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popovers

I make popovers at home and they come out great. They rise beautifully, but then I put them on the counter and I can watch as they shrink. From double the size of the cup they come down to hardly rising above the top of the cup. Why is that and what can I do about it? Any ideas?

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  1. I think you duplicated this post:

    http://chowhound.chow.com/topics/848745

    They may be under baked. The crust should be well browned, not just lightly browned. You also want to be sure that you don't open the oven door during the bake. Opening the oven will easily reduce oven temperature by as much as twenty five degrees and they aren't in the oven long enough for the oven to recover after the door is opened and closed.

    3 Replies
    1. re: todao

      Hi Todao, I did while trying to get it right. I think I changed it by a word or two about 3 times. Obvously, I'm a novice. But I did get your answer and I appreciate the help. But, as I wrote to you -- and I have no idea if it was actually sent or not -- I cook the popovers at 450º for 20 minutes in a closed oven. After that, they are very well browned. If I leave them for longer, I fear they will burn. They shrink a lot faster than they rise. Abba

      1. re: abbarubin

        Do you leave them in the baking tin to cool or popping them out of the tin to cool on a rack?
        Because the temperature shock when taking them from the oven and exposing them to room temperature can cause them to fall, I sometimes leave them in the oven (oven turned off and the door open - just ajar about 1/3 of its full open position) to cool.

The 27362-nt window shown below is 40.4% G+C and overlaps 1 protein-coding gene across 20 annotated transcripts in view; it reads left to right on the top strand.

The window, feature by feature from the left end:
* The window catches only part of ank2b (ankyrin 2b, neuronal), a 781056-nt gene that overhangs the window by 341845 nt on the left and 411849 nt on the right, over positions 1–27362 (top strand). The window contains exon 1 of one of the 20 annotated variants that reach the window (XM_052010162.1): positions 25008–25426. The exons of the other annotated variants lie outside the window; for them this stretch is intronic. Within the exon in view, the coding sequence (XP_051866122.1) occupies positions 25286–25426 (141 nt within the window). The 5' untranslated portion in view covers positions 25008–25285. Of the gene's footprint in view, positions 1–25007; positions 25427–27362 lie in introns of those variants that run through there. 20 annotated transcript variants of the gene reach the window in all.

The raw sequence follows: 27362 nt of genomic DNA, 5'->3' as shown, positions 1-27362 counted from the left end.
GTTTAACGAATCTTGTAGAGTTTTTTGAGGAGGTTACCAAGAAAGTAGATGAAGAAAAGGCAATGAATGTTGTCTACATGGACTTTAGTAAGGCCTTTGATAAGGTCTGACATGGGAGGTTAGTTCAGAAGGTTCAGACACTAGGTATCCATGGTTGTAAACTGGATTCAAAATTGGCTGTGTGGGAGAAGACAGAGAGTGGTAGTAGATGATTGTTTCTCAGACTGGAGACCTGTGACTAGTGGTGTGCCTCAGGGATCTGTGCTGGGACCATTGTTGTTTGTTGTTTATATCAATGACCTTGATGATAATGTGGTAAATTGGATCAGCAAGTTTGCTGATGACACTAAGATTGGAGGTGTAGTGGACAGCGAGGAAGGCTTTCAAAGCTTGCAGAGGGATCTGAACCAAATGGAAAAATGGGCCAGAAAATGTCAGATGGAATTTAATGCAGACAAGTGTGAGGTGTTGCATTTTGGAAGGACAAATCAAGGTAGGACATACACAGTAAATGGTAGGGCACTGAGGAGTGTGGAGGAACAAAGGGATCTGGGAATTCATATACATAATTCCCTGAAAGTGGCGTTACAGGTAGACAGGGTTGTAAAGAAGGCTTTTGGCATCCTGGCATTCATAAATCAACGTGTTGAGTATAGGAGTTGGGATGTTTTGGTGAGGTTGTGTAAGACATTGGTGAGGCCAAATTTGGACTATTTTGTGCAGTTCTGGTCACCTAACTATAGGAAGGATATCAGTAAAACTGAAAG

1. re: todao

          Aha! That may be it. I take them out right away. I noticed that as soon as I open the door they start on their downward sojourn. I'll just turn off the oven and after a minute I'll just open the door and after two more minutes I'll take them out and then? and then? and then we'll see. Wonderful advice, Todao. Thanks. Abba

    2. I just made some using the King Arthur mix (followed the instructions to the letter...maybe baking ever-so-slightly longer), and they turned out great. The only problem I had was getting them out of the muffin pan...took a little bit of prying, but it didn't hurt them at all.

      3 Replies
      1. re: jbsiegel

        Hi Jbsiegel, I spray the inside of the cups with a very quick spray of pam and the popovers just about pop out. When I turn the pan over gently they just roll out. I use my own recipe -- I do that with all kinds of things; that's most of the fun for me -- but maybe if I let them sit a bit longer they won't shrink. Right now it's like wool in hot water; shriiiiink. But a little extra time might do it. I just don't want to burn them.

        1. re: abbarubin

          I read somewhere not to use Pam for popovers...something about them needing to adhere a little better to the sides of the pan in order to rise properly (clearly mine did!)

          1. re: jbsiegel

            If you'd rather not use pam, use canola oil. It'll just make the popovers come out easier. I've used pam a half dozen times and the popovers rise beautifully. I wish the pam or something would keep mine from shrinking. I don't think it's reasonable to suppose the pam allows them to shrink where otherwise they wouldn't, but just for curiosity, I think I'll coat the cups with canola oil next time... but I can't see why that would make a difference. Oh well, it's something to try. Apparently, only mine shrink. 

      2. Be sure your oven is as hot as you think it is. I use Ina Garten's recipe (easy to google) and am happy with it.

        7 Replies
        1. re: blue room

          You know, I've never checked to see how accurate my oven is. I have an oven thermometer; I guess I'll check. But the popovers rise wonderfully; it's the shrinking that troubles me. If the temperature were off, I don't think that would make them shrink. But I could see how that could actually happen. I'll check. Thanks for the thought.

          1. re: abbarubin

            So, what is the recipe you're using? Let's look at that and see if there's a clue.

            1. re: todao

              Hi again todao. The recipe is simple:
              3 egg whites—no yoke – jumbo eggs (60 cal)
              1 cup skim milk (90 cal)
              1 cup all purpose flour. (148 gr.) (542.6 cal)